Friday, May 2, 2008

Power/Responsibility/Orphan Works

 In a great scene from Spiderman, Uncle Harry turns to his nephew Peter Parker, yet to be become the super hero, and says " With great power comes great responsibility." Later , Peter now Spiderman, learns the depth of that statement.


This is my mother, in her youth , right after World War ll in France. 
It is an honest portrait showing a strong beautiful girl not trying to project anything but her strong presence in the moment of who she is,  unknown to another viewer all the experiences of World War ll   that she endured during the German occupation. Technically, flawed by a cheap camera  it still holds her real self, even now as an elderly lady, as I know her. It speaks for her in that moment, sure of today with no expectations of tomorrow. It is a time piece.


A few years later, early 50s, arriving in New York City, a professional photographer took these next images. While they are technically perfect with all the high grade professionalism and beauty of classic photography, they are someone else that I never knew but only discovered in my teens lying in a draw.While I recognized her as my mother, this was a woman I never knew existed, or could. For all purposes, it was my mother being someone else. It doesn't have the honesty about her but obviously it was not meant to. It was a projection of someone else. 


60 years ago, neither photographer probably had any knowledge of where or who these distinctly different images of the same person would wind up nor whom would view them. Luckily both had some knowledge of how to preserve them and both these time pieces endured and hopefully will continue for the future generations of my family. 


As photographers we are not Spiderman, but like him we also share an awesome responsibility because like him, we wield an awesome power. The power of stopping time and holding it in one place. It is something that we don't think of each time we push the button.  but exists in the future of the viewer whose life is affected by it. Sometimes its history, sometimes its personal. Always it is a powerful thing that affects both the viewer in the present and more so the one in the future  


In a previous post I spoke of Orphan Works, a very hot item among us photographers. Luckily I knew the first photographer, my dad. The second one unfortunately is lost. I would have loved to have met him today if he is still with us just to talk about the entire series of images he made here. With his forgiveness I am showing his work here with admiration.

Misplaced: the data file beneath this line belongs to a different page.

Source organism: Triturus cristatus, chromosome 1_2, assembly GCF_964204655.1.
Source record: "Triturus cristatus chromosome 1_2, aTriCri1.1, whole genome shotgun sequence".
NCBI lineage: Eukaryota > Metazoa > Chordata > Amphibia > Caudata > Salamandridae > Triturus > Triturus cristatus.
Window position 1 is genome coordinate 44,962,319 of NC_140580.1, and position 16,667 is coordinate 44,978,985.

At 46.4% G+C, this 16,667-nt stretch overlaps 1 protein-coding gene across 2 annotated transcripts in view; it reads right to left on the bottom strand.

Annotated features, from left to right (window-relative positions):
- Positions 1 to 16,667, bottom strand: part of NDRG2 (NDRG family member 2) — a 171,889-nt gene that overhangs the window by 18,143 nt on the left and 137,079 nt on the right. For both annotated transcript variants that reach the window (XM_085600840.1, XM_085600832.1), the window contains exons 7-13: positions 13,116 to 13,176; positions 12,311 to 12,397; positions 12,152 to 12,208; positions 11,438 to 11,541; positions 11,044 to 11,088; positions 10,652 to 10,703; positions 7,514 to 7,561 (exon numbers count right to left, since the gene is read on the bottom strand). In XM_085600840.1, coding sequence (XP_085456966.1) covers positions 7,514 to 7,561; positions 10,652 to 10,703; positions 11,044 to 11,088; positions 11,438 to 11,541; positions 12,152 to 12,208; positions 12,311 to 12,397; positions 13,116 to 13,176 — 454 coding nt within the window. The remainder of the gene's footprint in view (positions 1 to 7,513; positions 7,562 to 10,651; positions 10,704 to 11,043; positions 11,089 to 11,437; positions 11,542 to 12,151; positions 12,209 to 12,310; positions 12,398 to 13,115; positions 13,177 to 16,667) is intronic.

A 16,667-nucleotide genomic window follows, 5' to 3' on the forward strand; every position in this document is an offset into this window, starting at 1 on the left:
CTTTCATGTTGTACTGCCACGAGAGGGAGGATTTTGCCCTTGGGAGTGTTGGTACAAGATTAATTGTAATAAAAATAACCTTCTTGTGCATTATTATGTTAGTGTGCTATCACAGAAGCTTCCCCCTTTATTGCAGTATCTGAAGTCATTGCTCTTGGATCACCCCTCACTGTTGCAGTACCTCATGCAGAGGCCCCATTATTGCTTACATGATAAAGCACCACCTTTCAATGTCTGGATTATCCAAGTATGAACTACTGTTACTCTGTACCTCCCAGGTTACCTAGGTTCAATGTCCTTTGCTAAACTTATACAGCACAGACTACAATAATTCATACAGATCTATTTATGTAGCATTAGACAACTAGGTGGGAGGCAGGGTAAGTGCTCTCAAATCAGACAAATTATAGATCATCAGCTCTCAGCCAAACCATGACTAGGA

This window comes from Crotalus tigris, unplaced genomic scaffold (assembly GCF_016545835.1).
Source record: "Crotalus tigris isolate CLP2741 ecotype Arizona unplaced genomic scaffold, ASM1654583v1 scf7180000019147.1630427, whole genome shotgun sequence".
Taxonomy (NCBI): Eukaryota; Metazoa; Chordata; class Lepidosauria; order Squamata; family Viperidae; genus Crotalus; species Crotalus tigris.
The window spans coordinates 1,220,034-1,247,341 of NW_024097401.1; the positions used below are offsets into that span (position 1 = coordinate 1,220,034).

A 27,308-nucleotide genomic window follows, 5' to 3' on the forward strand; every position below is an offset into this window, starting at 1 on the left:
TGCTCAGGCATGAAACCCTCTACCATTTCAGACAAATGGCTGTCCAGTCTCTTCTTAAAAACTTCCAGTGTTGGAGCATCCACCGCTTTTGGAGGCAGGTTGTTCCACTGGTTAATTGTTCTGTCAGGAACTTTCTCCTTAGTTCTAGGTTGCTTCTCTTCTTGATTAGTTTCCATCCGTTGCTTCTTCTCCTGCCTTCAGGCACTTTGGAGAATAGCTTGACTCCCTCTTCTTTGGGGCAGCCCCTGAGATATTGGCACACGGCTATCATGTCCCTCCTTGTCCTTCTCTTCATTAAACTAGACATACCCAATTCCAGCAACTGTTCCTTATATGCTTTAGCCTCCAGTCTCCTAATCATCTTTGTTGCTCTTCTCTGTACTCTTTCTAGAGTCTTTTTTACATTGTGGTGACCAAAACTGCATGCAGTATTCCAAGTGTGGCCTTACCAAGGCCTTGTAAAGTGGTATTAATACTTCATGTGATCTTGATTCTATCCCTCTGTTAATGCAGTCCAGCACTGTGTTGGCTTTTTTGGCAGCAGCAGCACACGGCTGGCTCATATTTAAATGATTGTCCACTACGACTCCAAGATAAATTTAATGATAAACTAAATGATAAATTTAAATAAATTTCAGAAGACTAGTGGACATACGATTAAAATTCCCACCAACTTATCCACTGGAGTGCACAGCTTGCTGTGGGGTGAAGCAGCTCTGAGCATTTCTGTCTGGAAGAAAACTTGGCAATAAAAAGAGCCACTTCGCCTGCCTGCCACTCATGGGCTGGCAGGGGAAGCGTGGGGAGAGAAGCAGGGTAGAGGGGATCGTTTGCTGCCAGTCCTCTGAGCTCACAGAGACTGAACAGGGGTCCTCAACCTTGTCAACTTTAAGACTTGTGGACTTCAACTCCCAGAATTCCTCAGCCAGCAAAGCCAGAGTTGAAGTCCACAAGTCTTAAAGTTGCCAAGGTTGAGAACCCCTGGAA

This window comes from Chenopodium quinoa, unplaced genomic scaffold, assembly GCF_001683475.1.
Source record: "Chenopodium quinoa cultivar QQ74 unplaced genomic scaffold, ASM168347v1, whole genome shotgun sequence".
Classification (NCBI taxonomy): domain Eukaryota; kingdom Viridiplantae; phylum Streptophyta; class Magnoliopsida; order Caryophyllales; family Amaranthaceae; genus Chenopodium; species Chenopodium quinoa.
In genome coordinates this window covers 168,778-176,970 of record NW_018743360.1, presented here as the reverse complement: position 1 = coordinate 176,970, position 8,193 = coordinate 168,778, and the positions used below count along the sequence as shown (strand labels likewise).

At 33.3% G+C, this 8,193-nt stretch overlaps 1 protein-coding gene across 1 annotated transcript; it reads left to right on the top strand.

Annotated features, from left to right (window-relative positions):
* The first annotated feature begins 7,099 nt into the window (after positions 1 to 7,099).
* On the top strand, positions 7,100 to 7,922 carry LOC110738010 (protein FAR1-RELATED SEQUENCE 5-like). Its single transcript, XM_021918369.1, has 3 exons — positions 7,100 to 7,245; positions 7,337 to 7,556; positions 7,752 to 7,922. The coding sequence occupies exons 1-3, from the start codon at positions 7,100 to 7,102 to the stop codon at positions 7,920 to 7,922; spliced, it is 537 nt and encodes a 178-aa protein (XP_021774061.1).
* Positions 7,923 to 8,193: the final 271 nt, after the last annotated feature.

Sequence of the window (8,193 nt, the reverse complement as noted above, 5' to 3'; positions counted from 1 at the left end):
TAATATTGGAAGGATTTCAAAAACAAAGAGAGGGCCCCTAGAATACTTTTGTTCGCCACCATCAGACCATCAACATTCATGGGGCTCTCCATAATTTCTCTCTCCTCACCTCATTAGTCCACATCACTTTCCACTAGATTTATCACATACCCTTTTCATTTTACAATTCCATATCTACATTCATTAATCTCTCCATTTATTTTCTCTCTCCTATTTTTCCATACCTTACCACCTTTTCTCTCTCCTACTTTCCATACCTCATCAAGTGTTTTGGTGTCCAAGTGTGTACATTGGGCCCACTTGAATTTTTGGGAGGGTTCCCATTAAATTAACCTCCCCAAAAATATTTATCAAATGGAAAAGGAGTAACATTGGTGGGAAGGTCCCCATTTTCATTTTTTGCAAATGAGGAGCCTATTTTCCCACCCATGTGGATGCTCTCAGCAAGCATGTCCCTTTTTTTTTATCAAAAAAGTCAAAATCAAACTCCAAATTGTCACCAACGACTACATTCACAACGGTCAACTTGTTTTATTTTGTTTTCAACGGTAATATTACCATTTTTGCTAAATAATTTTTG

In our possible future, images will contain an image footprint much like a finger print where no two are exactly alike, due to the digital information contained in both its metadata and the very pixels in the scan or digital file itself that make the image.This footprint would be recorded and housed so that by sending this image to that house would show me who,what and where this image came from. Were that the case,I would have been able to look him up, contact him and chatted, or at the least with whomever owns this image today.


Our responsibility will lie with a serious approach of entering and registering as much info that is possible with whatever new digital programs are yet to be written. In our near future and their distant one, we and everything about what we have created will further that awesome power as long as we can further our responsibility.  


On the subject of Orphan Works,    John Harrington, voices his opinion on his blog, well worth reading. 

2 comments:

Don said...

Matthew, great blog, love this post. What a fine original portrait of your mother. Thank you!

don
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don schaefer

dcdk said...

A stunningly beautiful woman in really great photographs! A combination which is hard to beat. She has passed her beauty on to her granddaughters and her great granddaughters.
We enjoyed looking at these pictures as well as your Aunt last week.
dcdk